Julia proves herself wiser than Maria. When Henry returned to London, she had actively fled his presence, staying with other friends, and when she eloped with Yates, "selfish alarm," not vice or disobedience, motivated her, because once Maria's dishonor became public, Julia's chances of marrying would plummet.

The narrator displays sympathy for Henry. Ruined by independence he was too young to manage and a libertine uncle, Henry nevertheless had a chance to become a good and happy man, but his "freaks of cold-blooded vanity" cost him Fanny's affection. If not for Henry's disgraceful behavior, Edmund would have prevailed with Mary, and shortly thereafter, Fanny's love would have been "a reward very voluntarily bestowed." Rather than taking care of business at Everingham, as he told Fanny he would, Henry had detoured to London, where Maria received him coldly, spurring his desire to renew his conquest of her smiles. His attack succeeded, and his vanity was appeased; but he persuaded Maria so fully of his supposed love she unwisely left her husband. Once that was done, Henry was trapped. Unlike Maria, however, Henry is a man of wealth and status. He may recover his social standing and, older and wiser, marry someday; but he will always regret losing Fanny, whom he did love, the narrator says, "rationally, as well as passionately."

Conveniently for both families, Dr. Grant receives a promotion to a coveted position in London's Westminster Abbey. In London, Mrs. Grant can offer Mary, much in need of her sister's kindness now, a home away from her spiteful friends. Dr. Grant dies—of celebratory overeating—shortly after taking the new position, but Mary stays with her sister, finding it difficult, despite her beauty and fortune, to entice suitors or to forget Edmund.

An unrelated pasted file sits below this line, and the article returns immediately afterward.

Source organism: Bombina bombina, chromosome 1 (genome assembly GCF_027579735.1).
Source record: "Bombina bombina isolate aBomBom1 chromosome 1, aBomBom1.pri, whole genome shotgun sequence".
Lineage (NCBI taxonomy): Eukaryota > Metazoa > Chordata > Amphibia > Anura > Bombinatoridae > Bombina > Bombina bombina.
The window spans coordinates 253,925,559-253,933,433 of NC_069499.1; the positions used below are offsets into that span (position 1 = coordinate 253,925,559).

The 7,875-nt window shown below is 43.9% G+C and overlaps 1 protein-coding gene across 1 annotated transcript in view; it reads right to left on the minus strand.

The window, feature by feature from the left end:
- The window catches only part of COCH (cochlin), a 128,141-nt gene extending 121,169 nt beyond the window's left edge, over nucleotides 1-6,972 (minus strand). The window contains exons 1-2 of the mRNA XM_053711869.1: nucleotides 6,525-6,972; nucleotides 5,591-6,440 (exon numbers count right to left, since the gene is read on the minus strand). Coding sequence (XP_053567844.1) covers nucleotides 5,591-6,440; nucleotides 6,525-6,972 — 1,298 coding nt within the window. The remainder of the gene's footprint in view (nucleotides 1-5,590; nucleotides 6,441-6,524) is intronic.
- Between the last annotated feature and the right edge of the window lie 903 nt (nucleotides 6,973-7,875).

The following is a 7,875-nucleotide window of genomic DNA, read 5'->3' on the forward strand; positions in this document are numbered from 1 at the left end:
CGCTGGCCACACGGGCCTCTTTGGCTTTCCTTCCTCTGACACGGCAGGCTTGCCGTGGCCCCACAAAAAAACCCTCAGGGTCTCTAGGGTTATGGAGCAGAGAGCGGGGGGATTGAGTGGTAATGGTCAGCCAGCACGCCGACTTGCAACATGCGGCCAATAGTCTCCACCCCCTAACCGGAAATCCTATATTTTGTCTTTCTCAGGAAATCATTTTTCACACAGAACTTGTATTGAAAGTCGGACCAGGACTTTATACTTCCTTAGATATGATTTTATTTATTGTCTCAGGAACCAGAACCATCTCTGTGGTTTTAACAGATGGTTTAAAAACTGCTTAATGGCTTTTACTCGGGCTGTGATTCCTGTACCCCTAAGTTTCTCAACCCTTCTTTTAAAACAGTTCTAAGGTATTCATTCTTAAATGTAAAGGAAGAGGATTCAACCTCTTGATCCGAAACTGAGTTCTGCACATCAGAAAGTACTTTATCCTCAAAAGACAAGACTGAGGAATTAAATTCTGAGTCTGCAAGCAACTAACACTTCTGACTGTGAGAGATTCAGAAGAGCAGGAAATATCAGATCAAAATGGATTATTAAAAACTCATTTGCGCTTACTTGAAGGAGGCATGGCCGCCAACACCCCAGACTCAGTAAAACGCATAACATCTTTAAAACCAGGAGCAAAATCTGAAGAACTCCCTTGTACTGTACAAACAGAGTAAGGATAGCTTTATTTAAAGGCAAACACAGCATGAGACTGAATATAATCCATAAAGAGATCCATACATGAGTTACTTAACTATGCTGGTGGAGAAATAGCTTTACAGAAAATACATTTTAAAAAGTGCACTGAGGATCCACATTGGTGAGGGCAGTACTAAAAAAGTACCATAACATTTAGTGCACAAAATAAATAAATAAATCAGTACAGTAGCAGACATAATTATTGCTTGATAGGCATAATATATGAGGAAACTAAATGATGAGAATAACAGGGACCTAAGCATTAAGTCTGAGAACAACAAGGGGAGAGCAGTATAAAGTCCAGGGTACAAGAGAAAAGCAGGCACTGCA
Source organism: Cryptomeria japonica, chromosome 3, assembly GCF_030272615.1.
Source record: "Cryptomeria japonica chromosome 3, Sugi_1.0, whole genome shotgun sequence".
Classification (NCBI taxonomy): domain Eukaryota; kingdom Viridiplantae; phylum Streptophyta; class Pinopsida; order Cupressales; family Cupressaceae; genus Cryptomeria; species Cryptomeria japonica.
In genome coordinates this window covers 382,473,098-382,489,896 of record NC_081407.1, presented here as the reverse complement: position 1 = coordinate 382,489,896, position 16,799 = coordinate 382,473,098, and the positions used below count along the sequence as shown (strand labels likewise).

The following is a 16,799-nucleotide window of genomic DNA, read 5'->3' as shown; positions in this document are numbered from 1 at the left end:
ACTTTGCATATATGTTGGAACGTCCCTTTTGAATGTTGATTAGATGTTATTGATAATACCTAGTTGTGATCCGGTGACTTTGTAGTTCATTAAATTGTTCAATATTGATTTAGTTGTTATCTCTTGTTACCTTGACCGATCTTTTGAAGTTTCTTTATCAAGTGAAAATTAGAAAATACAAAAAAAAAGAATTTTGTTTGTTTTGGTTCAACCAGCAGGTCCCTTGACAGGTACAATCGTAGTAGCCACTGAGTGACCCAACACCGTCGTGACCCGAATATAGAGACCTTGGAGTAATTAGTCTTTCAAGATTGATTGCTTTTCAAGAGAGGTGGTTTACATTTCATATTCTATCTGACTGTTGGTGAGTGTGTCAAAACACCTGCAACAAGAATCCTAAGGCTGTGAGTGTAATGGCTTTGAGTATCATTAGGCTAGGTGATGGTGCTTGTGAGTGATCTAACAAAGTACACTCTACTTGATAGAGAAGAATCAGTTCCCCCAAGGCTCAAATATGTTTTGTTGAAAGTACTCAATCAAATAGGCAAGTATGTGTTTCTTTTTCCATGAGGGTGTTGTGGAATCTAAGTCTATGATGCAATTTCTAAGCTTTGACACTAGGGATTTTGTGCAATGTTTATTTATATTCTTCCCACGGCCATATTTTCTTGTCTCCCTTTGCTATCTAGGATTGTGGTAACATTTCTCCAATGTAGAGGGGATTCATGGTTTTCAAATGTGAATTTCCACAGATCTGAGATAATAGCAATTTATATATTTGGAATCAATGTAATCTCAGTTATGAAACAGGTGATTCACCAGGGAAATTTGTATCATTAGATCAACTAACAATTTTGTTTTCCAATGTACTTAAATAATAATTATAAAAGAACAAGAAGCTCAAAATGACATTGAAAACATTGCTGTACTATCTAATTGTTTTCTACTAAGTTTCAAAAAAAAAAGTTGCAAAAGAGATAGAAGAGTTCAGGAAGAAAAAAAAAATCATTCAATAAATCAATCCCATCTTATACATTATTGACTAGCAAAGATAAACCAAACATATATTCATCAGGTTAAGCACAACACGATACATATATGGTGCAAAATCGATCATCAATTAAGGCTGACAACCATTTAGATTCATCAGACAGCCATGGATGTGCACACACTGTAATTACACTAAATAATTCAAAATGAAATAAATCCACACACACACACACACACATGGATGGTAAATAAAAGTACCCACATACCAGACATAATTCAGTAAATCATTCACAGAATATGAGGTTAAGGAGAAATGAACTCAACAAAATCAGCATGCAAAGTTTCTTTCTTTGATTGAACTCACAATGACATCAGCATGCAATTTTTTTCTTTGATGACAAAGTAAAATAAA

As for Edmund, time not only heals his heartbreak but reveals to him how suited he and Fanny are in temperament, enjoyments, and future hopes. This is only natural, the narrator points out, because Edmund has been teaching and guiding Fanny since she was a child. Edmund is deeply pleased to learn how long Fanny has loved him, how much she has endured for his sake. And because Fanny is the daughter Sir Thomas has long wanted, he is happy to bless the match. Lady Bertram comes to rely on Susan as she once did on Fanny, and Susan basks in happy usefulness. William's merits allow him to continue to rise in rank.

The death of Dr. Grant restores the Mansfield living to Edmund, and soon Fanny learns to love the Parsonage as her home, setting aside painful memories of her conversations there with Mary.


After the long chapters recounting Fanny's experiences in Portsmouth, the novel's pace quickens as the plot rushes to its resolution in Chapters 46 and 47. Letters fly to and fro, gradually disclosing to Fanny and readers the disastrous events happening far off in London and their ripple effects. One effect is to reveal and then rip away Fanny's naïveté. When she receives Mary's short, cryptic letter, the possibility of Maria's desertion of Rushworth doesn't enter Fanny's mind. It is inconceivable to her, so much so that when her father quickly ascertains the facts from the newspaper, Fanny denies them even as the "truth rushed on her," taking her breath away. Mr. Price's reaction is violent and telling; readers can imagine him flogging a daughter until he dropped from exhaustion. Readers today may have difficulty understanding how utterly ruinous Maria's desertion of her husband is. She can no longer be received in polite company; she is shunned and shamed, as is her family, though they can recover in time if they deal harshly and quickly with the offender, as Sir Thomas does in banishing Maria. Fanny's language is vivid: the disaster is "too horrible a confusion of guilt, too gross a complication of evil" to grasp. Maria would be better off dead. Rushworth is fortunate because his vast wealth and high status allow him to pay for a civil divorce, which required an act of Parliament and was expensive to procure.